That cry, most memorably a mantra for Reverend Lovejoy's wife, Helen, on The Simpsons, encapsulates the pervasive movement to childproof American life. Parents no longer have the time, will, or ability (so they claim) to properly censor all aspects of culture their kids might be exposed to, so a rising chorus demands the government do it for them.
Yet these efforts only underline the scattershot nature of an institutional overview of today's wide-open mediascape. Read more »
Olivier Assayas's films are both strange and engrossing, so much so that they may evade broad comprehension on the first go-round. Whereas instigating French new wave directors like Jean-Luc Godard and François Truffaut played fast and loose with tone and narrative structure to create jarring juxtapositions, Assayas does so to effect a subtler, more mysterious sense of illumination. Read more »
Sergey Eisenstein's legendary 1925 film Battleship Potemkin was declared a masterpiece from the moment it premiered, and it has placed near the top of greatest-film polls for as long as such polls have existed. According to legend, Douglas Fairbanks imported his own copy and showed it to the Hollywood elite in private screening rooms; no one was converted by its politics, but everyone was euphoric over its pure technical prowess. Read more »
There's a moment in Lust, Caution (Se, Jie) in which you can clearly make out the writing, and this most awkward title's embedded warning, on the wall. The scene: a humid, tryst-friendly boudoir in Japanese-occupied Shanghai. Read more »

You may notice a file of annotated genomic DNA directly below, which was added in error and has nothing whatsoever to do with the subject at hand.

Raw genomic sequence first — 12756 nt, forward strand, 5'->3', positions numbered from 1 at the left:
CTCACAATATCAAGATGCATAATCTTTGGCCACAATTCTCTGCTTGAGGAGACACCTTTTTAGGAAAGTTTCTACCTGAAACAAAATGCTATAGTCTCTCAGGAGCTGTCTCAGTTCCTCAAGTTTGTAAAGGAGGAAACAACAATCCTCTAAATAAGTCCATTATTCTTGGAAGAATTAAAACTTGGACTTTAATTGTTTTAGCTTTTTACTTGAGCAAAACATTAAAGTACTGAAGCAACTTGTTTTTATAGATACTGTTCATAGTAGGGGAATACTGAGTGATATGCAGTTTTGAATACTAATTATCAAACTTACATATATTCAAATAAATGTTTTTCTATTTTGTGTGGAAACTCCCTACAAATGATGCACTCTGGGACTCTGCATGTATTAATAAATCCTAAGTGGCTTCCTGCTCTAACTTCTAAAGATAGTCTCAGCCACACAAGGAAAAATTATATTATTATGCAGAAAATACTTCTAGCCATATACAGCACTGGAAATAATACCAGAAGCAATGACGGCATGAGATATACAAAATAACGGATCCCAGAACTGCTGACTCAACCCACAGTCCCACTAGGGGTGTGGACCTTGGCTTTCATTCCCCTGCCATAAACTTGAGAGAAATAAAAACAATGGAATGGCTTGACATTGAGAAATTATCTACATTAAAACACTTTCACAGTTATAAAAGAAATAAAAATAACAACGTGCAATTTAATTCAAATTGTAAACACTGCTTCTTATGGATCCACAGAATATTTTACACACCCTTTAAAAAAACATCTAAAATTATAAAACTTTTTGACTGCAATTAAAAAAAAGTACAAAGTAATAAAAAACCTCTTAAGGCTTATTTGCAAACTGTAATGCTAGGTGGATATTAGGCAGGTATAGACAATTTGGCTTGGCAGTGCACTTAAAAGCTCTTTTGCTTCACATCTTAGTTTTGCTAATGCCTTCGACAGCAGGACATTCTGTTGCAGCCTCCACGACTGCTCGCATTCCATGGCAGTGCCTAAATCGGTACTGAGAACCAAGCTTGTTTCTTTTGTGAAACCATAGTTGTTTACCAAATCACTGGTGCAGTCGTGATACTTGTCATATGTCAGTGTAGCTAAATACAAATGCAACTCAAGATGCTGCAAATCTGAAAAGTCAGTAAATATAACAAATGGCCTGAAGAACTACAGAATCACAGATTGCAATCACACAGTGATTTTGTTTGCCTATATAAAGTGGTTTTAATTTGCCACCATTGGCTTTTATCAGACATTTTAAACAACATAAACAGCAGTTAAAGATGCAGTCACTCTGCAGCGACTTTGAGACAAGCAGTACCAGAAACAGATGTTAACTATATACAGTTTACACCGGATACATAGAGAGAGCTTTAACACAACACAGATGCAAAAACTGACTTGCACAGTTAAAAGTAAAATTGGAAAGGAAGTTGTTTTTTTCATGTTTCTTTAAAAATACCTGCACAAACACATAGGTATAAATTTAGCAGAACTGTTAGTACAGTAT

Nature enjoyed rebelling against arrogant, polluting humankind in the paranoid ecosploitation cinema of the 1970s: Prophecy, Phase IV, Frogs, Sssssss, The Food of the Gods, and even the Oscar-winning fake documentary The Hellstrom Chronicle all suggested Mother Nature was mad as hell and not going to take it anymore. Back then, though, nature was just bitching within safe fantasy confines. Read more »
Some films glean artful pleasure from the pains of labor. One flourishing subgenre or strain of documentary tackles working conditions in countries across the world, highlighting the plight of the marginalized to make ends meet and maintain dignity in the face of unjust or extreme conditions. In a sense, Ghosts and Numbers and Luchando, two features at this year's San Francisco Documentary Film Festival, belong to this group, but they are most interesting for the ways that they differ from it, in content and style. Read more »
1. 4 Months, 3 Weeks and 2 Days(Christian Mungiu, Romania, 2007). This Romanian debut feature possesses a nonjudgmental flow reminiscent of a Dardenne brothers film as it follows two women who negotiate for an illegal abortion during the final days of Nicolae Ceausescu's Communist regime. You'll be holding your breath as the characters dash from one nightmare to the next. There's a reason this movie won the Palme d'Or at the 60th Cannes Film Festival.
2. Flight of the Red Balloon(Hou Hsiao-Hsien, France, 2007). Read more »
If you can end your Toronto International Film Festival experience with a movie that climaxes in a 10-minute fistfight (roofs collapse, cinder blocks are smashed, tables become splinters, ankle bones snap like twigs, and vengeance is won ... but at what price?), that qualifies as a joyous note in my book. Read more »
Josef von Sternberg and Marlene Dietrich, Federico Fellini and Marcello Mastroianni, Akira Kurosawa and Toshiro Mifune legendary screen team-ups betwixt a vision-questing director and his or her alter ego star filter are the stuff of cinematic legend. Read more »